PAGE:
Buy trade at 9:33am for 5,200 shares at $6.24. Why would somebody pay that kind of premium unless SR's 401K plan made a stock purchase or the stock is being propped up.
Wow, Obama claims there's 57 states so you must cover a lot of ground with him...
Grasshopper, I couldn't resist.
BEACON ROOFING SUPPLY INC reported a larger 1Q loss than expected and sales were down -7%.
Just for you grasshopper.......
Poor grasshopper still in denial even when presented with the facts. Housing reached the peak last year in the number of existing and new units. Even those numbers were not really considered a healthy housing market.
Obama's bad economic policies continue to shackel the economy from real growth and real jobs.
Despite the consecutive months of gains, sales were down 5.0 percent compared to May last year. They remain down 9 percent from a peak of 5.38 million units hit in July.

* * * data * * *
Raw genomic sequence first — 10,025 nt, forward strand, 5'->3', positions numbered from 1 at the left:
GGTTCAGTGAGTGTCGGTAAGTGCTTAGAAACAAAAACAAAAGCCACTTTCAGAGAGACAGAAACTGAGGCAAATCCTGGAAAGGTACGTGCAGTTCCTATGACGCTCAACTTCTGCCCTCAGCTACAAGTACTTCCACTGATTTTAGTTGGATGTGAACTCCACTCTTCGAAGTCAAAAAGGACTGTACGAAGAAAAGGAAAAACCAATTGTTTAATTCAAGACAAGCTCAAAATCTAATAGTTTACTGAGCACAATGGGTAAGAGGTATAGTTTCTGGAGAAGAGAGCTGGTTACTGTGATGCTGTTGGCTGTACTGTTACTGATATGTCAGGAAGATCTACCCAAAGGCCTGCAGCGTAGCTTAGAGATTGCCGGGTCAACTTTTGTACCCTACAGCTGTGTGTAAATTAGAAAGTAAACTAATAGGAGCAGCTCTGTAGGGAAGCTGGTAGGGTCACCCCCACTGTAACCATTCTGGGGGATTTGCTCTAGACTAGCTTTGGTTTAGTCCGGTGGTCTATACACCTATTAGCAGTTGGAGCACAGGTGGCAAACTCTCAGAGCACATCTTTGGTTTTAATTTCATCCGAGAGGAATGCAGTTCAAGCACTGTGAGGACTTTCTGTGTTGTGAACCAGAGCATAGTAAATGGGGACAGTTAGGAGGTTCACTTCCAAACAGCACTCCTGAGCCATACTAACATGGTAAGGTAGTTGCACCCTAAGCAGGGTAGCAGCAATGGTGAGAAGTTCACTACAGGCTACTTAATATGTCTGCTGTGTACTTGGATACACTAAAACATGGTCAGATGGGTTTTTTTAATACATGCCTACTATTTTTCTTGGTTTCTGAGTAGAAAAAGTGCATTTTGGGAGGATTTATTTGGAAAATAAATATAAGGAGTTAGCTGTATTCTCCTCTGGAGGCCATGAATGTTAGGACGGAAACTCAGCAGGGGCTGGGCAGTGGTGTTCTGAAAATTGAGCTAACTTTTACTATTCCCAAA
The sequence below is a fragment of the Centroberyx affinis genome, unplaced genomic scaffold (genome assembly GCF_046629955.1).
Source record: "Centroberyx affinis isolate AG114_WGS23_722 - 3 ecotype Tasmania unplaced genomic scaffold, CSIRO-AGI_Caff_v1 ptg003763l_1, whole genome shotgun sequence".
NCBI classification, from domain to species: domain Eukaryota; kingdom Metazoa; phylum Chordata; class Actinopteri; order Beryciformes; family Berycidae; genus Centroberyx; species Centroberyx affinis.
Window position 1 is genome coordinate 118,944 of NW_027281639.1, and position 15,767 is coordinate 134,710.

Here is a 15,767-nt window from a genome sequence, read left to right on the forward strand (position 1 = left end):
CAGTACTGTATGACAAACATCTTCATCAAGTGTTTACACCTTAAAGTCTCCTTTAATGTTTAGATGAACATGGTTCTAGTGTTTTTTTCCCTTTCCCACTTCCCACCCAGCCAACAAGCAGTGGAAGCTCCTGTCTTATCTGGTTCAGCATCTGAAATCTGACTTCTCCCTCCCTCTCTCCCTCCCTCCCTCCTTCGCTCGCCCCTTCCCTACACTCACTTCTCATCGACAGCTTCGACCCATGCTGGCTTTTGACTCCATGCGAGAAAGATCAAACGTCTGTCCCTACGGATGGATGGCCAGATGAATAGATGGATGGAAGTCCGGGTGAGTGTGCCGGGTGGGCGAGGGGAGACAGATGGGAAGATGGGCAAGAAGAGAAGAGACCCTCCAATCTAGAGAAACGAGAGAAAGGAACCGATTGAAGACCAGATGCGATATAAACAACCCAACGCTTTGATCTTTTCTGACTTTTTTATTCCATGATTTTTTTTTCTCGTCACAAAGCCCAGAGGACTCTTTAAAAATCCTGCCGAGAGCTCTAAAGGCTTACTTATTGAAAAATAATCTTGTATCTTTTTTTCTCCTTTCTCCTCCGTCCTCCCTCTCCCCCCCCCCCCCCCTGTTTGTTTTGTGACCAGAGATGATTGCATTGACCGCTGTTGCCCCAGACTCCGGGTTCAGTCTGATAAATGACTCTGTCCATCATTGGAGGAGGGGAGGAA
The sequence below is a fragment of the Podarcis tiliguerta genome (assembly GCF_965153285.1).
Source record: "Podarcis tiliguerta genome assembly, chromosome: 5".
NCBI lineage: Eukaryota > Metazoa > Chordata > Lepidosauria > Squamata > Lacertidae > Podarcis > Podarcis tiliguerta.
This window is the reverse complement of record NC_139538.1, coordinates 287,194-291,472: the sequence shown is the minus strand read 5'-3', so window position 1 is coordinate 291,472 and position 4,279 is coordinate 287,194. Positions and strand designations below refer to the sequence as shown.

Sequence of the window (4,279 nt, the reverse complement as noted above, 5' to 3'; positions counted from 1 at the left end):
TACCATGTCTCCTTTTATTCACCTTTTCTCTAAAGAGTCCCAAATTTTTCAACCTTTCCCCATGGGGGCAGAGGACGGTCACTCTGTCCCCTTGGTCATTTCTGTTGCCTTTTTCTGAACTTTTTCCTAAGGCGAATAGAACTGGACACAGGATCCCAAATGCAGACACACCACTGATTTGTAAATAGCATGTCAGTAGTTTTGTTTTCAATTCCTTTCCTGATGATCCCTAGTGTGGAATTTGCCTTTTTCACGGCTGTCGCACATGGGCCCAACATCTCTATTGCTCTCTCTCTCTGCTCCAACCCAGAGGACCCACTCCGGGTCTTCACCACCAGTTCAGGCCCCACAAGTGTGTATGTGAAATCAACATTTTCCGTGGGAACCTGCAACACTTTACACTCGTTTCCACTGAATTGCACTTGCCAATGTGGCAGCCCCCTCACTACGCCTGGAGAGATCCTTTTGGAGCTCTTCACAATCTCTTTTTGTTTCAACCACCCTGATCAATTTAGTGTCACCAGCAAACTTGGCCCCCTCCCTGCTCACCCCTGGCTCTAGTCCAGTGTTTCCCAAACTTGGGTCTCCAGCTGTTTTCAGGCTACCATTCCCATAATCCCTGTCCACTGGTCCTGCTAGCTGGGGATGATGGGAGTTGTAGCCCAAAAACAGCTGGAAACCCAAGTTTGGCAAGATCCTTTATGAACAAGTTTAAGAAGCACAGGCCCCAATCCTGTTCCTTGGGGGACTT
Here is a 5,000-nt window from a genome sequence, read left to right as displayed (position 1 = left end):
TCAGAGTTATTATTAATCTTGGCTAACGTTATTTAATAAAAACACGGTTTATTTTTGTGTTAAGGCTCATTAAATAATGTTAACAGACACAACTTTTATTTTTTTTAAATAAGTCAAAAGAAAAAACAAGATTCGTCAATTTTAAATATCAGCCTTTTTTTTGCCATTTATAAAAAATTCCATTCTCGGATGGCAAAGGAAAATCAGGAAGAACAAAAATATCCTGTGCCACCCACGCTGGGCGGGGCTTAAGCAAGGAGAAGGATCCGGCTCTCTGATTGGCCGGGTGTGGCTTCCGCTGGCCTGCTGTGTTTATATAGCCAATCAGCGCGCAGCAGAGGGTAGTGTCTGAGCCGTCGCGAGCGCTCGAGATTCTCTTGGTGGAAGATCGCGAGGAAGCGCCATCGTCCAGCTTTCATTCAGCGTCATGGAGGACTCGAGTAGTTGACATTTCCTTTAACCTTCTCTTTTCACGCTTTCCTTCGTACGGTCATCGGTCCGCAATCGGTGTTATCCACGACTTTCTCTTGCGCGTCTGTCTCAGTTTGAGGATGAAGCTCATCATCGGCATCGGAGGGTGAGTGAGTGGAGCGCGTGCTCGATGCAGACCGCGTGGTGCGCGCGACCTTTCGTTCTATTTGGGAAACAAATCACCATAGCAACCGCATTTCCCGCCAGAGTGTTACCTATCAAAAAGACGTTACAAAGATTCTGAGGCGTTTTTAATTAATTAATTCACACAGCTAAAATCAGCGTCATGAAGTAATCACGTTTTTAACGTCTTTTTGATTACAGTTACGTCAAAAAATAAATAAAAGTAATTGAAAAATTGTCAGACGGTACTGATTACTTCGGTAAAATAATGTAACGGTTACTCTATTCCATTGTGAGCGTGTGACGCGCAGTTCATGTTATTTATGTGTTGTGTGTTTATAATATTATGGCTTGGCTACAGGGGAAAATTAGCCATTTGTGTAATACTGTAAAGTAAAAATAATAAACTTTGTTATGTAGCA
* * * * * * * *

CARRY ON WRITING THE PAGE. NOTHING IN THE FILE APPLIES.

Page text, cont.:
The weakness in roofing volumes experienced in the first quarter continued through April and May, and the company now estimates that roofing volumes for the first half of 2014 may be as much as 20 percent lower than first-half 2013 volumes. The company expects to recover a portion of this volume shortfall in the second half of the year. However, continued weakness in the second quarter has introduced further uncertainty in the full-year financial outlook for the company's roofing business.
The two-year-old U.S. housing recovery is faltering.
The Mortgage Bankers Association yesterday lowered its new and existing home sales forecast for 2014 to 5.28 million -- a decrease of 4.1 percent that would be the first annual drop in four years. The industry group also cut its prediction on mortgage lending volume for purchases to $751 billion, an 8.7 percent decline and the first retreat in three years.